Summary: A driver lost control of his truck and crashed into a cabin causing property damage, including a heating fuel spill, and personal injuries to the cabin’s owner. The cabin’s owner brought suit against the driver and his insurer alleging in part that the insurer took charge of and negligently handled the fuel spill cleanup. The trial court granted summary judgment in favor of the insurer finding it owed no duty to the cabin’s owner. On appeal, the Alaska Supreme Court found a duty by the insurer was not precluded, and summary judgment was not appropriate.
In 2011, a driver lost control of his truck and crashed into Burnett’s cabin causing property damage. An attached heating oil tank was damaged and fuel spilled onto and under the cabin. Burnett also suffered bodily injuries, including lung problems from breathing fuel fumes.
The driver’s insurer, GEICO, hired a contractor to prepare a cleanup plan for the fuel spill that was to be approved by the Alaska Department of Environmental Conservation (DEC) and to coordinate the necessary cleanup. The cleanup was delayed when the DEC denied the original plan. Burnett requested that GEICO allow him to coordinate the cleanup, but this request was denied. The cleanup did not occur until 2013, nearly two years after the accident. During that time the fuel migrated under the cabin making it uninhabitable and complicating Burnett’s respiratory issues.
Burnett sued both the driver of the truck and GEICO alleging that GEICO had prevented him from cleaning up the fuel, had stated it would take care of the cleanup, and then had not done so in a timely manner, causing further damage. After the cleanup was complete, GEICO made a payment to Burnett in exchange for Burnett’s dismissal of the claim against the driver. The claim against GEICO remained, and GEICO moved for summary judgment claiming that it owed Burnett no direct duty to act reasonably in handling the property cleanup. The trial court granted the motion.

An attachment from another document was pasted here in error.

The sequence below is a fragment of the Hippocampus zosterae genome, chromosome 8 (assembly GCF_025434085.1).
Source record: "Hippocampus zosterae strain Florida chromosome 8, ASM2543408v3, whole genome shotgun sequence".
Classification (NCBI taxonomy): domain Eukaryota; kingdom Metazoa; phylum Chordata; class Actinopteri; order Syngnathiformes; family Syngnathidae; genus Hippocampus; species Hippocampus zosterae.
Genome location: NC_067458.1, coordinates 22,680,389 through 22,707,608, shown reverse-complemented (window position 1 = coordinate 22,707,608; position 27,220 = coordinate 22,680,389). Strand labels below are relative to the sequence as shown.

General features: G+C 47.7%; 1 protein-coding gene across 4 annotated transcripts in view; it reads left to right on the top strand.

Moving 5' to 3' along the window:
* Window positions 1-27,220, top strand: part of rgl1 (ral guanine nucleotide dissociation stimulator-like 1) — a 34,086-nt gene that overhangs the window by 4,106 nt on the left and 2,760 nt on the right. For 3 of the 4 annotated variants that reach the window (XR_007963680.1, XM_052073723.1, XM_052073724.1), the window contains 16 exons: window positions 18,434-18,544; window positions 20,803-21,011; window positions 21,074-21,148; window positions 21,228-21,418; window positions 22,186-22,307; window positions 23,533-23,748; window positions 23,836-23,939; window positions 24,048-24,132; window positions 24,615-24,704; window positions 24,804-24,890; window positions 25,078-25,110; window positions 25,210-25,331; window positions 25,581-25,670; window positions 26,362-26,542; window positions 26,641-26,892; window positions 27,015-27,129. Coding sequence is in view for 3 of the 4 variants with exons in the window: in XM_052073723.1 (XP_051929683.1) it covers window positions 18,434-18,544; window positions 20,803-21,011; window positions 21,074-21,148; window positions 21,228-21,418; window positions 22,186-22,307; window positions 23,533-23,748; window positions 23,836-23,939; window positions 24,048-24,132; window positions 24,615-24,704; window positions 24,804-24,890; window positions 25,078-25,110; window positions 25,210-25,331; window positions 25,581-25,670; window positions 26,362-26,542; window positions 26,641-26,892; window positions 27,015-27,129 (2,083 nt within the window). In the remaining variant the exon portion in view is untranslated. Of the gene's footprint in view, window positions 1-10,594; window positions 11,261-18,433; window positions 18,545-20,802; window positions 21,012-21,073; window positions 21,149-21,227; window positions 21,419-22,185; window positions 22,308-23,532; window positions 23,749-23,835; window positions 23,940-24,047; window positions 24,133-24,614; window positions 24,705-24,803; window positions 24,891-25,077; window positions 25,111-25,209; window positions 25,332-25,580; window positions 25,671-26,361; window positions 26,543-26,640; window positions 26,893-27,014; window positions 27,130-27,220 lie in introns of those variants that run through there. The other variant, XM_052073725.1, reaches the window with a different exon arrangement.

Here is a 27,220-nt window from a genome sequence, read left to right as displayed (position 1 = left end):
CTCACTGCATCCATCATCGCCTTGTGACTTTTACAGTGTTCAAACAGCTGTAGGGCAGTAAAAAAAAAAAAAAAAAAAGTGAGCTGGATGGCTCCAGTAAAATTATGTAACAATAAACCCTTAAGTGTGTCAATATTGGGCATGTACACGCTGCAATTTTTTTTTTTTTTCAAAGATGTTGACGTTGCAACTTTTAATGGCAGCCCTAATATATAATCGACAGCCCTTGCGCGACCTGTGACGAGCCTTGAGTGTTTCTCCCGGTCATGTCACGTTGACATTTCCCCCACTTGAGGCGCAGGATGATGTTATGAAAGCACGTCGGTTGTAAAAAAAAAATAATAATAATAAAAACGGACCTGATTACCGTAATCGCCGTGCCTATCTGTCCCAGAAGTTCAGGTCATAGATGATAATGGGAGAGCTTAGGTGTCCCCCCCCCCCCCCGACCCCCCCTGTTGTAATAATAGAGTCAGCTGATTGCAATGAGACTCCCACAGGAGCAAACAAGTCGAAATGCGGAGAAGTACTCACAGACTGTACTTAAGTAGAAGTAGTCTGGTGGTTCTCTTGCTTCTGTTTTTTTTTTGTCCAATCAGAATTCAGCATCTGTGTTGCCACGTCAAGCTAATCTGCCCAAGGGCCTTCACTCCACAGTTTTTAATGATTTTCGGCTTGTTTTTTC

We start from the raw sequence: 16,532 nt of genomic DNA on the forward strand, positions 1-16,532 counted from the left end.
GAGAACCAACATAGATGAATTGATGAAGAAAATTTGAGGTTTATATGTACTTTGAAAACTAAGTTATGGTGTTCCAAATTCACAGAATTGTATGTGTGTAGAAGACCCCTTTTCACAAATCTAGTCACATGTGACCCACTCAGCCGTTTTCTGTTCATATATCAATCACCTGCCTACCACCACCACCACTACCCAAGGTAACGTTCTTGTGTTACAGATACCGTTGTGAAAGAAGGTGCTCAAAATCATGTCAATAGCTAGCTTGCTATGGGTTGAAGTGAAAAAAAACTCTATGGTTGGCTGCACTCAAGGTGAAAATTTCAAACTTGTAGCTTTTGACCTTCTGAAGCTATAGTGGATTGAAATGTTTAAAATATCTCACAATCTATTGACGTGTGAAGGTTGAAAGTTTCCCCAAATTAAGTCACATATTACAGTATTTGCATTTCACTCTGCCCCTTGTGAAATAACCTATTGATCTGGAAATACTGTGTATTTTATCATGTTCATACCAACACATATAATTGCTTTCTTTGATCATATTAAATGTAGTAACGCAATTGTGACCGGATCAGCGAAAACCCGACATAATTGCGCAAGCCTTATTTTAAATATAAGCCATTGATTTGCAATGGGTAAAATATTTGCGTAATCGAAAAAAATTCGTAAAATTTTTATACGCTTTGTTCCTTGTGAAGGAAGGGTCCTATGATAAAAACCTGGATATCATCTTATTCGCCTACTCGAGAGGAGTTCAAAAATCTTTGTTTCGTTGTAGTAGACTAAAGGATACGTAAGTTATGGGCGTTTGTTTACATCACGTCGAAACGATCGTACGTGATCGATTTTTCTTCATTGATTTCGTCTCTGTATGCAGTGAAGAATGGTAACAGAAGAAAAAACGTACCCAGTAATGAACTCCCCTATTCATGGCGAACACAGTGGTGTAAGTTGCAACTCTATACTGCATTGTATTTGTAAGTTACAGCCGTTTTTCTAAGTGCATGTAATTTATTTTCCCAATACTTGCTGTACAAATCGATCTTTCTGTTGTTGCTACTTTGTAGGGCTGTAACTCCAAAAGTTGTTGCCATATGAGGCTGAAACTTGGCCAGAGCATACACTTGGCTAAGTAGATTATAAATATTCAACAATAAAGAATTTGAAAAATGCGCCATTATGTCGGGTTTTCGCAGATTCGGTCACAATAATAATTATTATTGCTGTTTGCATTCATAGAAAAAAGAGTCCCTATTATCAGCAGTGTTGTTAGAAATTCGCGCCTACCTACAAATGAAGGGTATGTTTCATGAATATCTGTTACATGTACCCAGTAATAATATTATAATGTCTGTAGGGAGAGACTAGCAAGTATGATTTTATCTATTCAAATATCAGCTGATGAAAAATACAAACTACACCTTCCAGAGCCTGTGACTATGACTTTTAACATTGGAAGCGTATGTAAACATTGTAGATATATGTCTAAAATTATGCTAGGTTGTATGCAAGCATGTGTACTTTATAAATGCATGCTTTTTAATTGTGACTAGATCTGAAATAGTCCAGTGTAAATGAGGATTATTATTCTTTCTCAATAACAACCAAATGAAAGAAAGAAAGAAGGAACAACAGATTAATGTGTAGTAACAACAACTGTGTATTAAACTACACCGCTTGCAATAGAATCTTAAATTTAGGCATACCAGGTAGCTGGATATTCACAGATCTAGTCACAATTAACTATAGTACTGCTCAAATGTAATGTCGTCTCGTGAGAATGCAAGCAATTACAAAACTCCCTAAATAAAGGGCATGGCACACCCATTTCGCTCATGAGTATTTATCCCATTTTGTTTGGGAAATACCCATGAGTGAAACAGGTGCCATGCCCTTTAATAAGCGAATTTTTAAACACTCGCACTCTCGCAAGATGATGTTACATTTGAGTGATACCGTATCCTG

On appeal, the Alaska Supreme Court questioned whether an insurer’s duty to its insured prevents it from taking on any tort duty to a third party claimant during the claims handling process. The court resolved this question by holding that a liability insurer can owe a tort duty to a third party claimant when the insurer’s claims handling actions affirmatively create a new and independent duty to the claimant. The court further found: by GEICO choosing to take control of the cleanup rather than pay Burnett to have it done, GEICO was exposed to all of the liability risk associated with managing an environmental cleanup. The court clarified GEICO’s potential duty would arise out of the agreement between GEICO and Burnett relating to the cleanup, not out of GEICO’s insurance policy with its insured.
The court found there were questions of fact whether GEICO affirmatively undertook an independent duty to Burnett and whether Burnett relied on GEICO’s undertakings to his detriment. That decision was to be made after an evidentiary hearing or trial. The court held summary judgment in favor of GEICO was not appropriate. The two dissenting justices found no support for finding a “new and independent” duty. Instead, they feared the majority’s ruling would “expand the law in a direction it does not need to go” and was likely to “unnecessarily complicate” future cases insurers defend. The Alaska Supreme Court reversed and remanded.